Aside from having distinct dietary preferences and habitats, outer coast and nearshore transient killer whales also appear to have different dialects. The calls of some outer coast killer whales are higher pitched than those of their better-known coast-hugging kin—perhaps because of a need to be heard above the low roar of offshore winds, suspects McInnes.
“I think it’s really exciting,” says Lawrence Dill, a behavioral ecologist at Simon Fraser University in British Columbia who wasn’t involved in the study. “Top predators are so important to the functioning of ecosystems. It’s important to understand where these different groups of orcas are potentially having impacts that would transmit through entire communities.”
“People talk about biodiversity a lot,” adds Dill. “Most people tend to understand that as species diversity. It’s important to realize that within species, sometimes even within a population, there’s behavioral diversity.” Preserving that diversity, he says, is just as important.
Some killer whales in the catalog turned up in even more remote locations, leading the researchers to suspect that they may be yet another distinct community. These killer whales, which McInnes and his colleagues dubbed the oceanic killer whales, are predominantly found hundreds of kilometers from land. Shark-eating open ocean killer whales, known as offshore killer whales, have been documented in the northeast Pacific before, but the oceanic killer whales were seen hunting marine mammals, which makes them a complete mystery.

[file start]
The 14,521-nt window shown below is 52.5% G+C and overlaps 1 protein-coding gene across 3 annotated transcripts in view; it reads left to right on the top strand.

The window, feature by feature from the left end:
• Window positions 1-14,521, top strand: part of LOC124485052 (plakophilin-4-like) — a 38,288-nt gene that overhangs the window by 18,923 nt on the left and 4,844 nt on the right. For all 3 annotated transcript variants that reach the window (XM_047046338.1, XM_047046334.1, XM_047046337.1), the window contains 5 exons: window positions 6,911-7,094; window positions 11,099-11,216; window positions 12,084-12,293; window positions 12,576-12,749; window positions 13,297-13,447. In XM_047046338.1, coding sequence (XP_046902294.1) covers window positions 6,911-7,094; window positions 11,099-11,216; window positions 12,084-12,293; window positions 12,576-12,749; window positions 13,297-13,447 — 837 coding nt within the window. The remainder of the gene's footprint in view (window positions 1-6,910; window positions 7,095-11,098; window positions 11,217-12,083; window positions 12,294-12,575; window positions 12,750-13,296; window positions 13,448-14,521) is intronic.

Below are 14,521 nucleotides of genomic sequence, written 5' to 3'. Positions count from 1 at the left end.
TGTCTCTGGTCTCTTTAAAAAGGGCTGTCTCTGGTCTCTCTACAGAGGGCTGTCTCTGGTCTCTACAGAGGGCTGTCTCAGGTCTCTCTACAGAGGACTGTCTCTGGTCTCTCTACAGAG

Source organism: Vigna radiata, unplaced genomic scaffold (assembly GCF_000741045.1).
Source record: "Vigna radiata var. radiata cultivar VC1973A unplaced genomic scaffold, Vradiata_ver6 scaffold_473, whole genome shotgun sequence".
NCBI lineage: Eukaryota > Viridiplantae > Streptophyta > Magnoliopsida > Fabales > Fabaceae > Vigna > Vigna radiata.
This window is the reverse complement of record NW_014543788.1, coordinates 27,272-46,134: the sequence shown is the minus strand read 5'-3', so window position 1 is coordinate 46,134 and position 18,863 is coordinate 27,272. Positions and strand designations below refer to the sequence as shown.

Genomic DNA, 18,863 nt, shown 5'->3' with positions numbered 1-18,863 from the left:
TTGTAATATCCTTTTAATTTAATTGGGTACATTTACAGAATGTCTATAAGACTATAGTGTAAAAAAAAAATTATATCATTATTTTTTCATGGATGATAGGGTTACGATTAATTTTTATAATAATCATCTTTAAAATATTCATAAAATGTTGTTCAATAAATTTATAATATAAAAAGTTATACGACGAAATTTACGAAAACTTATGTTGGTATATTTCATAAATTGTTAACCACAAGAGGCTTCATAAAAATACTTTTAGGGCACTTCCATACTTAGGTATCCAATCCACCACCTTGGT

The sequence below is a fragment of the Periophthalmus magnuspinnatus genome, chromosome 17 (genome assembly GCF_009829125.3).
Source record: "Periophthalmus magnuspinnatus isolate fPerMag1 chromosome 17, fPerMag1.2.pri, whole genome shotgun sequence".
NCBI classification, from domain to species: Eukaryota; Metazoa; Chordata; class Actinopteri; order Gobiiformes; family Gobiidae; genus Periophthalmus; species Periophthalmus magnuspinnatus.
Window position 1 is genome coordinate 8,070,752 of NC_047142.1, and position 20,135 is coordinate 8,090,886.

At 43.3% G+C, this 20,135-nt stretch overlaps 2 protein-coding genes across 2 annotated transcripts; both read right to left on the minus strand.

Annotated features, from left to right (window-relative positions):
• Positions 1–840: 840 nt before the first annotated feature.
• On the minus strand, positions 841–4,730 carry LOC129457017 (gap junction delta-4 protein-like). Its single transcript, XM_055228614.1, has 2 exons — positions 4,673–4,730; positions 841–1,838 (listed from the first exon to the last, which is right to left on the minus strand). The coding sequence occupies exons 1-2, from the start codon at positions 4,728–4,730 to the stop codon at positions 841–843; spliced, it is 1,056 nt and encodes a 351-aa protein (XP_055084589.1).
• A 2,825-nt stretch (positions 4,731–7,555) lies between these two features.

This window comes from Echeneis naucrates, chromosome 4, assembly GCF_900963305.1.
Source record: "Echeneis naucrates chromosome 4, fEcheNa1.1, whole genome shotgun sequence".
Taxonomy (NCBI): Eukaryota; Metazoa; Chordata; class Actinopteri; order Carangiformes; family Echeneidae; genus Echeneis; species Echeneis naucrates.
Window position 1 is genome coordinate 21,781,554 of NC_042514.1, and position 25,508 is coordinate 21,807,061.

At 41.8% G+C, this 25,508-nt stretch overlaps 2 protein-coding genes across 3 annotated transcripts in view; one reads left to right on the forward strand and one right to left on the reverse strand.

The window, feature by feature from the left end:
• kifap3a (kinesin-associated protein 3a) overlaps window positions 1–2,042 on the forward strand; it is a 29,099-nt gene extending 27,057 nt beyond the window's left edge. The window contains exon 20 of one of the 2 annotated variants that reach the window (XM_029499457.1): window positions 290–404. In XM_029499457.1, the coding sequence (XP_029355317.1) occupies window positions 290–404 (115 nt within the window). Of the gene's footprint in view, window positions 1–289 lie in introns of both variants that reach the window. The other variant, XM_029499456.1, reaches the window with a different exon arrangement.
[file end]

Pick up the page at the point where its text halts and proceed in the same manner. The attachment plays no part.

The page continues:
The first reports of such seafaring mammal eaters date back to 1997, explains McInnes. During a survey about 130 kilometers off the coast of California, researchers encountered a group of killer whales hunting a pod of sperm whales. While those particular individuals did not turn up in the catalog, it’s likely that the oceanic whales occupy a similar niche. “We haven’t been able to link them even in association with the outer coast yet. They could be outer coast transients, but we just don’t know,” McInnes says.
“To us,” he adds, “it shows that we don’t know anything about what is happening out there on the open ocean.”
Unraveling the relationships between groups of killer whales is no easy task. It’s like playing whack-a-mole on a grand scale: where the moles can travel 100 kilometers in a single day. But with the help of observations taken by people who spend time far out at sea—including researchers, whale watchers, oceanographers, fishermen, and even birders, the picture is beginning to come into focus. The new catalog, says McInnes, is like the first chapter in a much larger story.
Correction: A previous version of this story implied that this study was the first to recognize subpopulations of inner and outer coast killer whales, however this distinction was made in regards to the killer whales of the British Columbia coast years earlier, a finding that was published in 2013. This new catalog also builds on one first published in 1997.